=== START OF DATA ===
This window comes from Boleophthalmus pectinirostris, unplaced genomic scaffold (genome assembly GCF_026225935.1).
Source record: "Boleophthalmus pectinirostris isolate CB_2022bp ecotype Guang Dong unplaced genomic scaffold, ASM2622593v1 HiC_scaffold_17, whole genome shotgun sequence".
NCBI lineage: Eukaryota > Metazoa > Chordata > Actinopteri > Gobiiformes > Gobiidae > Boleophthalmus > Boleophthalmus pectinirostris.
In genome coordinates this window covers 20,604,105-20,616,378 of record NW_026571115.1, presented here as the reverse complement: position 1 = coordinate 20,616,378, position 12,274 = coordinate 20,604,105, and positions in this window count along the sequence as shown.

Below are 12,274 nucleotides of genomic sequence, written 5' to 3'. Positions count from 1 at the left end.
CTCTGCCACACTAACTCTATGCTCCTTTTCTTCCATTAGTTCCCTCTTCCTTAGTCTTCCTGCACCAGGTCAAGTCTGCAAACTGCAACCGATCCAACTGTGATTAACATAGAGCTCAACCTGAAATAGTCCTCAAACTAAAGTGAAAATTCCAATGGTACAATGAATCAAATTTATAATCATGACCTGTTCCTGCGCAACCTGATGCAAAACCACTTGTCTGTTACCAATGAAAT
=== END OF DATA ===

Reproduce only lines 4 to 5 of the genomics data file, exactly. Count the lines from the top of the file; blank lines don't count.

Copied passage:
In genome coordinates this window covers 20,604,105-20,616,378 of record NW_026571115.1, presented here as the reverse complement: position 1 = coordinate 20,616,378, position 12,274 = coordinate 20,604,105, and positions in this window count along the sequence as shown.

Below are 12,274 nucleotides of genomic sequence, written 5' to 3'. Positions count from 1 at the left end.